90. At one time, a bhikṣu was observing varṣā in a dwelling. There were ghosts and spirits who told the bhikṣu that there was buried treasure there. The bhikṣu thought, “If I observe varṣā here, I will encounter obstacles to my pure practice.” Having thought this, he [told the bhikṣus, the bhikṣus] went and told the Buddha, and the Buddha said, “If such an obstacle occurs, you should leave.”
  91. At one time, a bhikṣu was observing varṣā in a dwelling. There were ghosts and spirits lying in wait, wishing to take the bhikṣu’s life. The bhikṣu thought, “If I observe varṣā here, I will encounter life-threatening obstacles.” Having thought this, he [told the bhikṣus, the bhikṣus] went and told the Buddha, and the Buddha said, “If such an obstacle occurs, you should leave.”
  92. At one time, a bhikṣu was observing varṣā in a dwelling. There were thieves lying in wait, wishing to take the bhikṣu’s life. The bhikṣu thought, “If I observe varṣā here, my life will surely be ended.” Having thought this, he [told the bhikṣus, the bhikṣus] went and told the Buddha, and the Buddha said, “If such an obstacle occurs, you should leave.”
  93. At one time, a bhikṣu was observing varṣā in a dwelling. Angry poisonous snakes lay in wait, wishing to take the bhikṣu’s life. The bhikṣu thought, “If I observe varṣā here, I will encounter life-threatening obstacles.” Having thought this, he [told the bhikṣus, the bhikṣus] went and told the Buddha, and the Buddha said, “If such an obstacle occurs, you should leave.”
  94. At one time, a bhikṣu was observing varṣā in a dwelling. Some fierce wild animals lay in wait, wishing to take the bhikṣu’s life. The bhikṣu thought, “If I observe varṣā here, I will encounter life-threatening obstacles.” Having thought this, he [told the bhikṣus, the bhikṣus] went and told the Buddha, and the Buddha said, “If such an obstacle occurs, you should leave.”
  95. At one time, a bhikṣu was observing varṣā in a dwelling where he was unable to obtain satisfactory food and drink, nor medicine, nor helpers as he required. The bhikṣu wondered what he should do. He then told the bhikṣus, the bhikṣus went and told the Buddha, and the Buddha said, “If a bhikṣu at a varṣā abode is unable to obtain food and drink, medicine, or helpers as he requires, then he should leave due to such an obstacle.”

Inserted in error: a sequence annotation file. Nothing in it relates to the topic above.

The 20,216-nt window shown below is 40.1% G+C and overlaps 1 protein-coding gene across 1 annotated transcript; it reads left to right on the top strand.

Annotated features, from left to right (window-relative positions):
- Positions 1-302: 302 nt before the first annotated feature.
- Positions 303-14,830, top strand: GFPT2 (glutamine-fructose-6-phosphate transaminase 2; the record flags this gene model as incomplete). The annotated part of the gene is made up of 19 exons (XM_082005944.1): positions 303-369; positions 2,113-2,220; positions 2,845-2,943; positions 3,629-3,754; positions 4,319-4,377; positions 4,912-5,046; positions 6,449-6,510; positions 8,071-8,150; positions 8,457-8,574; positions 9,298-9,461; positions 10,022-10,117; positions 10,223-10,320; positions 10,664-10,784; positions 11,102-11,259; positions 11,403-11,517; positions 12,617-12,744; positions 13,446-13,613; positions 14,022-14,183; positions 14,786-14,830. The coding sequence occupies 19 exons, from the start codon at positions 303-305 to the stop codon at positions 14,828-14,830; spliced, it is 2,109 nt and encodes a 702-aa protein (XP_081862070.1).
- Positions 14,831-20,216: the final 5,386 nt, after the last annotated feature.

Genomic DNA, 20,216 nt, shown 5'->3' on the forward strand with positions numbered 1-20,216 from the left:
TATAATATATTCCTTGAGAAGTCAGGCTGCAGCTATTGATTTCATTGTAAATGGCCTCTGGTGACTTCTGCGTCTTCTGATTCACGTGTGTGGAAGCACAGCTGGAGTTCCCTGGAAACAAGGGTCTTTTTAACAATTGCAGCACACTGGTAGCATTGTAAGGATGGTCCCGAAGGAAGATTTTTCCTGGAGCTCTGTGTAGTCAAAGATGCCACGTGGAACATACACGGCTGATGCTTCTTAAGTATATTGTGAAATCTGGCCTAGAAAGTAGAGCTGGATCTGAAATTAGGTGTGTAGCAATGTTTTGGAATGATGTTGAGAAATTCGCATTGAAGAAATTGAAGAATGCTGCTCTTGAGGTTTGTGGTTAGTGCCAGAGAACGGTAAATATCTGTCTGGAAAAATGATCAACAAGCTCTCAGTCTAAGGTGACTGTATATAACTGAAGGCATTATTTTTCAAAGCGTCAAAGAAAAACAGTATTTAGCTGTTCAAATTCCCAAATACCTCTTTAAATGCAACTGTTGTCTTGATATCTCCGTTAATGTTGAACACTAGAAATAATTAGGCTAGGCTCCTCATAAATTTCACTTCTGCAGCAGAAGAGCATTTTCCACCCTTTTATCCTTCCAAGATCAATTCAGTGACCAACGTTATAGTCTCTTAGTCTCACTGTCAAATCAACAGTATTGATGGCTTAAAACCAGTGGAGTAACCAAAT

96. At one time, a bhikṣu was observing varṣā in a dwelling. This bhikṣu was accustomed to practicing walking meditation, but there were many poisonous insects along his walking meditation route. Walking meditation calmed his body, while not doing walking meditation made him restless. The bhikṣu thought, “If I stay here, I will encounter life-threatening obstacles.” Having thought this, he [told the bhikṣus, the bhikṣus] went and told the Buddha, and the Buddha said, “If such an obstacle occurs, you should leave.”
  97. At one time, a bhikṣu was observing varṣā in a dwelling. He saw some bhikṣus engaging in actions with the intention to create a schism in the saṅgha. The bhikṣu thought, “Creating a schism in the saṅgha is a serious matter and a heinous nonvirtue. I do not want them to create a schism in the saṅgha because of me.22 What should I do?” He then told the bhikṣus, the bhikṣus reported this to the Buddha, and the Buddha said, “Suppose a bhikṣu observing varṣā in a dwelling sees some bhikṣus striving in actions with the intention to create a schism in the saṅgha. Then if the bhikṣu thinks to himself, ‘Creating a schism in the saṅgha is a serious matter and a heinous nonvirtue. I do not want them to create a schism in the saṅgha because of me,’ that bhikṣu should then leave due to this matter.”
  98. At one time, a bhikṣu was observing varṣā in a dwelling. He saw some bhikṣuṇīs striving in actions with the intention to create a schism in the saṅgha. The bhikṣu thought, “Creating a schism in the saṅgha is a serious matter and a heinous nonvirtue. I do not want them to create a schism in the saṅgha because of me.” He should then leave due to this matter.